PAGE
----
• Samba 65 00% 56.65%
    Joga2002 635.254 50% 63.63%
    Bra52 69 23.145% -63.25%
    Joga2002 635.254 50% 63.63%
  • HangSang20 370 400% -20%
    NasDaq4 33 00% 36%
    S&P5002 60 50% 10%
    HangSang20 370 400% -20%
    Dow17 56.23 41.89% -2.635%

EghtesadOnline: A wastewater treatment plant in Mahmoudabad Nemouneh City in Qazvin Province was launched on Sunday in the presence of Energy Minister Reza Ardakanian.

Completed at a cost of $7.2 million, the plant has the capacity to treat 7,333 cubic meters of wastewater per day, the Energy Ministry’s news portal Paven reported.

An undertaking of the private sector, the treatment plant covers a population of 38,000. 

“A total of 220 wastewater treatment plants are currently operational across Iran,” Ardakanian said on the sidelines of the inauguration ceremony, according to Financial Tribune.

The total sewage treatment capacity in the country has reached 11 million cubic meters per day.

“An additional 32 plants are in different stages of construction and will go on stream within the next two years,” he added.

Referring to Iran’s location in an arid region, the minister said, “We need to take advantage of refined wastewater in industrial and agricultural sectors more than before.”

“In addition to meeting part of the water requirements of farming and industrial sectors, treatment plants also help preserve the environment,” he added.

One cubic meter of polluted water contaminates 40 cubic meters of clean water, because of which collecting wastewater is also key to protecting the environment.

In view of dwindling rainfall and rising water consumption, authorities and experts have called for greater attention to collecting, treating and recycling water.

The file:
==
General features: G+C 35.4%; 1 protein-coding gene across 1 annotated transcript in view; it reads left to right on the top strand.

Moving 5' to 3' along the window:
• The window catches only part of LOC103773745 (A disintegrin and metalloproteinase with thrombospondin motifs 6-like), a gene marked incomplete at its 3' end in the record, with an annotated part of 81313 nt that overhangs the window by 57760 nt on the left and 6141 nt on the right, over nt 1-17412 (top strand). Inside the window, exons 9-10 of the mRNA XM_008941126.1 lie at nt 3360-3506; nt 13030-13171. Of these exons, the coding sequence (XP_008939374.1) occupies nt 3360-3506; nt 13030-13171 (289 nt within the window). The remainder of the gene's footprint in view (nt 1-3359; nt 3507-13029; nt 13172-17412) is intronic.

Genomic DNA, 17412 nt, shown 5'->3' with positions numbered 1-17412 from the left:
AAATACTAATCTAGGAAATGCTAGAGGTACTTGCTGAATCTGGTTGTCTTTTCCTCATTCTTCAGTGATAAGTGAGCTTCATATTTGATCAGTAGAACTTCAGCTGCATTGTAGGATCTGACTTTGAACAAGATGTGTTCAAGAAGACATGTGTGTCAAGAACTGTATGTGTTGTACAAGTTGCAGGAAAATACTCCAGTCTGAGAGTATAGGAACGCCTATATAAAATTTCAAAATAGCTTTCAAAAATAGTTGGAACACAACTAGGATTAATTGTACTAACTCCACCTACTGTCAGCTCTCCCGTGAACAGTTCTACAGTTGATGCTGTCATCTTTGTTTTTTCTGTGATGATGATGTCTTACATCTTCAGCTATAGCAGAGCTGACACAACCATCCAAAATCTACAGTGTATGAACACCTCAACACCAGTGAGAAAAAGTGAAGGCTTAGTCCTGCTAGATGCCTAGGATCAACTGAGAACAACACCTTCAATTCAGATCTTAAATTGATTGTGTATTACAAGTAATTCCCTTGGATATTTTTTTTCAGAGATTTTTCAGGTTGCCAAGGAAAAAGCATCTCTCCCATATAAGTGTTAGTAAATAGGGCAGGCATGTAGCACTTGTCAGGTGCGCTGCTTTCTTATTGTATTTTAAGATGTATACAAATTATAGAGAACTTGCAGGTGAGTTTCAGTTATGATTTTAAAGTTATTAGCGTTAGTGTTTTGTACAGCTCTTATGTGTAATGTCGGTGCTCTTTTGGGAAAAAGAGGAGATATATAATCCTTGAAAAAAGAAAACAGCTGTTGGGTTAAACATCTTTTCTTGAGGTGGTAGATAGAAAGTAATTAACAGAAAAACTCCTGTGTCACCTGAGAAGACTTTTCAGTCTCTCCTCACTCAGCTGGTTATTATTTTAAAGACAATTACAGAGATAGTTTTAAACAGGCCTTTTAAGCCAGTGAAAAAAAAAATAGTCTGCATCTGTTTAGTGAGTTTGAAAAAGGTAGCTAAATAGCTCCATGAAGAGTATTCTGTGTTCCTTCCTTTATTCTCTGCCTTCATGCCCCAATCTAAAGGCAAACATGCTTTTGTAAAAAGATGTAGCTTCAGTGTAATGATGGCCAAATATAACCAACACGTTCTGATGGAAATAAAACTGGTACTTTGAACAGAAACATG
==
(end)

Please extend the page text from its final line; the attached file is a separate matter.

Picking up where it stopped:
Over 7.5 billion cubic meters of usable water are annually produced in the country, of which 4.3 bcm are wasted, the minister said.

However, less than 25% of wastewater are recycled, which is not acceptable.



64 Power, Water Projects

Ardakanian also inaugurated Dashtabi 400/63 substation in the northwestern Qazvin Province.

Located over an area of 146,000 square meters, the project has cost over $6.2 million.

“The substation plays a major role in providing sustainable electricity in Qazvin,” he said.

“In the past six years, 111,000 km of distribution networks have been set up in the country. The Energy Ministry has launched 64 power and water projects in Qazvin Province, which have registered 60% progress so far, which will be completed at a cost of $77 million.”

The projects include two dams which, upon completion, will help supply freshwater for the over 1.3 million population of the province. The establishment of more wastewater treatment plants is also underway.

A large part of Qazvin is suitable for producing renewables, particularly for setting up large wind farms.

Iran’s largest wind farm, with a power generation capacity of 61.2 megawatts, was launched in Siyahpoosh region of the province last August.

Another wind farm is underway at Kohak Village in Takestan, which will come on stream in the near future.

Iran is taking active steps toward boosting electricity production through renewables.

According to the ministry's experts, the country has acquired the technical know-how and capacity to manufacture almost all the equipment required for utilizing wind power.

Of the total 81,000 megawatt production capacity, only 710 MW go to renewables, of which 45% are generated through wind farms.

“Iran has become an energy hub in the region and can exchange energy with all neighbors,” Ardakanian said.

The country’s power industry ranks 14th in the world in terms of output. 

Iran is the largest exporter and importer of electricity in the Middle East and exports power to Pakistan, Turkey, Iraq and Afghanistan, and has power swap deal with Azerbaijan and Armenia.


Iran wastewater treatment Reza Ardakanian Plants